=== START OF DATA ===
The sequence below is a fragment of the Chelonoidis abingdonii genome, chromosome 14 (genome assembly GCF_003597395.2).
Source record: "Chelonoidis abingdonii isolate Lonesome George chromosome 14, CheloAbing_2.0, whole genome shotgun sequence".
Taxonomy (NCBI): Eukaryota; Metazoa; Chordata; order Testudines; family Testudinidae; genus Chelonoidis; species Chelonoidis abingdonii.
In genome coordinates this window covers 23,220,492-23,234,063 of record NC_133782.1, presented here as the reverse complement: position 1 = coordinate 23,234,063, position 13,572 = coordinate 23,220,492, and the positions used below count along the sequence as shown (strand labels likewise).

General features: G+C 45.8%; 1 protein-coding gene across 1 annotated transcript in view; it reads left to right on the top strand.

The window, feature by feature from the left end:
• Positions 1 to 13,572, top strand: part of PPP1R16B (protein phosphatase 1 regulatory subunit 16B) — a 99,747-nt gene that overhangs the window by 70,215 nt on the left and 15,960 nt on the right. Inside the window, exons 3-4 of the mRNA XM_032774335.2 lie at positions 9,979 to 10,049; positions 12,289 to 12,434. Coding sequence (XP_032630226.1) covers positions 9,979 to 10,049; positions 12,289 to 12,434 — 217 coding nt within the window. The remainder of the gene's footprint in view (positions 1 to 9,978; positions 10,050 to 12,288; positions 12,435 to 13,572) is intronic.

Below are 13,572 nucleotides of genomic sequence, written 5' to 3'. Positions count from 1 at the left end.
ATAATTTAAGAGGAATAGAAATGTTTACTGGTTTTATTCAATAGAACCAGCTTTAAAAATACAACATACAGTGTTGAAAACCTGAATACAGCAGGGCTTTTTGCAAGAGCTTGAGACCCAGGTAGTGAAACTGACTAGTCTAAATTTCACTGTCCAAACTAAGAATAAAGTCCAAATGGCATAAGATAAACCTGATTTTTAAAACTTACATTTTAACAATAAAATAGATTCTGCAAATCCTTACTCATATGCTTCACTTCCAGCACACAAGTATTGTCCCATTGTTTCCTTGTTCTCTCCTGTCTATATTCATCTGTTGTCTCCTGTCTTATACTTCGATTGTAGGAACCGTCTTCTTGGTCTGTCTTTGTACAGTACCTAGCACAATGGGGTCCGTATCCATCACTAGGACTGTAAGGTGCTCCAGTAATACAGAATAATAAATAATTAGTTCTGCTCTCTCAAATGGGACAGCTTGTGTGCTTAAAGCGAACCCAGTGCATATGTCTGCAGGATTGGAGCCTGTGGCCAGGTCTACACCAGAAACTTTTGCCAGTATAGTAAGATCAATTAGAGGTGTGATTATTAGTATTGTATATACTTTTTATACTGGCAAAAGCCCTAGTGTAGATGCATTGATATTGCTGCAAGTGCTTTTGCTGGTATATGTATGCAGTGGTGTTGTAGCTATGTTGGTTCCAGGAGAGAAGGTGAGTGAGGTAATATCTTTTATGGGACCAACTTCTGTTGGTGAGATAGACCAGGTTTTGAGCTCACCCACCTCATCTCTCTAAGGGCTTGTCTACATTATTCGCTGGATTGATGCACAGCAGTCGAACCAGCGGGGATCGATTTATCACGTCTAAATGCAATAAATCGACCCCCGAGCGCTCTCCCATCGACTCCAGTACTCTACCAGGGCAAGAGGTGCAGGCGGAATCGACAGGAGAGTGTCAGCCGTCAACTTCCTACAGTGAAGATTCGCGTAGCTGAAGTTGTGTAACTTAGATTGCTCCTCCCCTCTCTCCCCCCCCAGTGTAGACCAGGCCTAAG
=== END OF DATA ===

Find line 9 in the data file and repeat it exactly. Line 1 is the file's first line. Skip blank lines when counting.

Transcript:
ATAATTTAAGAGGAATAGAAATGTTTACTGGTTTTATTCAATAGAACCAGCTTTAAAAATACAACATACAGTGTTGAAAACCTGAATACAGCAGGGCTTTTTGCAAGAGCTTGAGACCCAGGTAGTGAAACTGACTAGTCTAAATTTCACTGTCCAAACTAAGAATAAAGTCCAAATGGCATAAGATAAACCTGATTTTTAAAACTTACATTTTAACAATAAAATAGATTCTGCAAATCCTTACTCATATGCTTCACTTCCAGCACACAAGTATTGTCCCATTGTTTCCTTGTTCTCTCCTGTCTATATTCATCTGTTGTCTCCTGTCTTATACTTCGATTGTAGGAACCGTCTTCTTGGTCTGTCTTTGTACAGTACCTAGCACAATGGGGTCCGTATCCATCACTAGGACTGTAAGGTGCTCCAGTAATACAGAATAATAAATAATTAGTTCTGCTCTCTCAAATGGGACAGCTTGTGTGCTTAAAGCGAACCCAGTGCATATGTCTGCAGGATTGGAGCCTGTGGCCAGGTCTACACCAGAAACTTTTGCCAGTATAGTAAGATCAATTAGAGGTGTGATTATTAGTATTGTATATACTTTTTATACTGGCAAAAGCCCTAGTGTAGATGCATTGATATTGCTGCAAGTGCTTTTGCTGGTATATGTATGCAGTGGTGTTGTAGCTATGTTGGTTCCAGGAGAGAAGGTGAGTGAGGTAATATCTTTTATGGGACCAACTTCTGTTGGTGAGATAGACCAGGTTTTGAGCTCACCCACCTCATCTCTCTAAGGGCTTGTCTACATTATTCGCTGGATTGATGCACAGCAGTCGAACCAGCGGGGATCGATTTATCACGTCTAAATGCAATAAATCGACCCCCGAGCGCTCTCCCATCGACTCCAGTACTCTACCAGGGCAAGAGGTGCAGGCGGAATCGACAGGAGAGTGTCAGCCGTCAACTTCCTACAGTGAAGATTCGCGTAGCTGAAGTTGTGTAACTTAGATTGCTCCTCCCCTCTCTCCCCCCCCAGTGTAGACCAGGCCTAAG